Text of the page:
It is then that Jesus tells the parable of the Good Samaritan. Ten minutes into the sermon and pastor finally gets to the heart of the text. Vicar, do not follow my example.  A man is going down from Jerusalem to Jericho. Now Jerusalem was God’s city. The Temple was there. The priesthood was there. The sacrifices and blood which atoned for the sin of the world were there. But this man was leaving Jerusalem and heading down to Jericho.

You probably remember that Jericho was the first city conquered in the promised land. Joshua led the Israelites around it for seven days, then on the seventh day seven times, then God’s people blew their trumpets, and the walls came down. Jericho was taken. You might not remember that God cursed the city and cursed anyone who rebuilt it. The man in this story was leaving God’s city for a cursed place, and surprise, he ran into trouble. He was beaten up, robbed, and left for dead.

That is what sin will do to you. Any time you leave the righteous path God sets before you in the commandments you are going to get beaten up, robbed, and left for dead. And, by your sin, you do your own fair share of beating up, robbing, and murdering your neighbor.

The first two guys along the road are spiritual guys – a Priest and a Levite. Jesus tells us they are also going down – likely leaving Jerusalem and heading to Jericho. Should it surprise us that someone who is leaving God will also leave their needy neighbor?

The Samaritan was not going down. Jesus says, “He was journeying.” I like to think he was going up to Jerusalem, because he did not live for himself. He sacrificed. He delayed his own trip. Pulled over on his donkey, broke out his first aid kit from AAA, and poured oil and wine on the man’s wounds. Then he lifted the man onto his own donkey, walked alongside, to an Inn. Who knows maybe it was in the little town of Bethlehem. And this time there was a room and the Samaritan handed over his platinum Visa, and promised to return in three days to fully pay that man’s bill.

The Good Samaritan is Jesus. He does not live for Himself. He goes out of His way – coming all the way down to earth for us and our salvation. His whole life was a life of going up to Jerusalem, and along the way He went out of the way – to give sight to the blind, to make the lame walk, to heal the leaper, and to raise the dead. His love cost Him. It cost His life. The last time He went up to Jerusalem, He rode on the donkey and there He was in your place. He took the place of the beaten and battered sinner. He left Jerusalem on Good Friday to go down to the cursed place you deserved – hell. He suffered it for you. He was not half dead, but all the way dead – crucified, dead, and buried.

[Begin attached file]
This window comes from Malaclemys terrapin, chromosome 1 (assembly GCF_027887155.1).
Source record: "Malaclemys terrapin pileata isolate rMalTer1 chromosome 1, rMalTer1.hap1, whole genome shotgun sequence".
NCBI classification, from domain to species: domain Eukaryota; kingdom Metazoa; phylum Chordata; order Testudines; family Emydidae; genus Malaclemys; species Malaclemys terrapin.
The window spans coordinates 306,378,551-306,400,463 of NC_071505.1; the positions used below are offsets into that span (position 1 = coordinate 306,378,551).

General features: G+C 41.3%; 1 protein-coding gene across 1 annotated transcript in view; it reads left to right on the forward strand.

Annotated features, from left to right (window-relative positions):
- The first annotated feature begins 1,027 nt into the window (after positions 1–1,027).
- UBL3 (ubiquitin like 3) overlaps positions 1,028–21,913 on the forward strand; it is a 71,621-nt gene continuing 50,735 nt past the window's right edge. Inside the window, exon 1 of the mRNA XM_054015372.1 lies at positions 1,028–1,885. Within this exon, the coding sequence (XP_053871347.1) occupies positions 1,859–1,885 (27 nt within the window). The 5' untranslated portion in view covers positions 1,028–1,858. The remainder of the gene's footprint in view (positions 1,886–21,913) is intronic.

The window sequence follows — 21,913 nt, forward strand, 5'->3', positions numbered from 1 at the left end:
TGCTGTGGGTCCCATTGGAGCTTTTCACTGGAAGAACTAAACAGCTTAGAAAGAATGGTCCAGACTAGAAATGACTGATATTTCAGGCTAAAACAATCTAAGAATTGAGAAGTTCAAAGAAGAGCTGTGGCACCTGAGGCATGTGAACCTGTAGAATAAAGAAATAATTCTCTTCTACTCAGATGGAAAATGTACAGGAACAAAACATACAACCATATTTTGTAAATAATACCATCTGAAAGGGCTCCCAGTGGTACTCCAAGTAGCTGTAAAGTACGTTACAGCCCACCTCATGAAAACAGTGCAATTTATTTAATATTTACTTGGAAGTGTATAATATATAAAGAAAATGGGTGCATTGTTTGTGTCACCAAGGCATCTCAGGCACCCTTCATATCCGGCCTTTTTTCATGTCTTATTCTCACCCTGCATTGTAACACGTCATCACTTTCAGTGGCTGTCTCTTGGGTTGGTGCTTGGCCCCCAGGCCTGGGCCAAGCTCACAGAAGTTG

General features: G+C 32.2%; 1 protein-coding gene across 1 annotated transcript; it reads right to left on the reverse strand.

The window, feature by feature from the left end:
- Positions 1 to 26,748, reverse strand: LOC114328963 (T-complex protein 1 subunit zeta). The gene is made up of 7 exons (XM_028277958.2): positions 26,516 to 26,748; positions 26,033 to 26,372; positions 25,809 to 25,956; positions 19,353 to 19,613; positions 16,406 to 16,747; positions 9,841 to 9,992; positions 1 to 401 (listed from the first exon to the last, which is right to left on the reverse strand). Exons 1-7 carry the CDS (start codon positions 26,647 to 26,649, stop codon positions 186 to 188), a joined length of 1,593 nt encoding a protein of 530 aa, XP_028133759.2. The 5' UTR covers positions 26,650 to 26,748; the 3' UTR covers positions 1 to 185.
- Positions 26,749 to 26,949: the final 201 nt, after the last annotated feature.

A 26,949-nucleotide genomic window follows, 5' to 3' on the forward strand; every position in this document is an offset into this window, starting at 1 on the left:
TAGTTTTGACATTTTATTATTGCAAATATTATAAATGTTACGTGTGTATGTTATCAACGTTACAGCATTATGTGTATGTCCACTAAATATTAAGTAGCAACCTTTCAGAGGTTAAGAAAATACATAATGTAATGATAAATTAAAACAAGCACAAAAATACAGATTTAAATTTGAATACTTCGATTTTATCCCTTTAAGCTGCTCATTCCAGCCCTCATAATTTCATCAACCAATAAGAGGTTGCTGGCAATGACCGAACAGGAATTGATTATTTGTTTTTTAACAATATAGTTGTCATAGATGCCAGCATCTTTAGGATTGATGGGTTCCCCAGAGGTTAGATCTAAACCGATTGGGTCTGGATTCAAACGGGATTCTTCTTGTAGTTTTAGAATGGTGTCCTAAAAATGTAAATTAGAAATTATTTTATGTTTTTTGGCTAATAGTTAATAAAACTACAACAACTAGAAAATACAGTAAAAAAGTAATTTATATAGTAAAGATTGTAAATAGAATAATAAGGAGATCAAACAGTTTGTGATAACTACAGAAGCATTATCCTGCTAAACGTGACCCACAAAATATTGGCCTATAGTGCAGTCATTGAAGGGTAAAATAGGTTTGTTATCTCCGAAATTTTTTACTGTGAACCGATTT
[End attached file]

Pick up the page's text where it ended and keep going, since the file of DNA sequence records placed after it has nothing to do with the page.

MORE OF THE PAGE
But like the Samaritan He returned in three days, because the cost had been paid. All your sin, everything that has beaten you up and robbed you of life, has been forgiven. The dirt of your soiled conscience is washed clean in baptism. Your weakness and faltering steps of faith are strengthened by the bread and wine of His supper, His body and blood. Every week in the proper preface we proclaim this meal is for the restoration of our health – when we confess “it is good, right, and salutary – salutary means healthy. It is the Lord’s salve on our wounds.

We do not walk the way of life to achieve life. We walk the way of life because we have life. We walk the way of life because we are alive in Christ. We walk the way of love because we are Christian. Salvation is not earned by your love, but by Christ. You don’t have it in you to love the Lord your God and to love your neighbor as yourself, but Christ does. And in baptism, through faith, He puts in you what He has – a human heart that loves God. Now you walk by the spirit, walking up to Jerusalem, aiming for heaven, loving, giving, and sacrificing for your neighbor – your family by flesh and your family by faith. We walk the way of life because we are alive in the name of Jesus. Amen.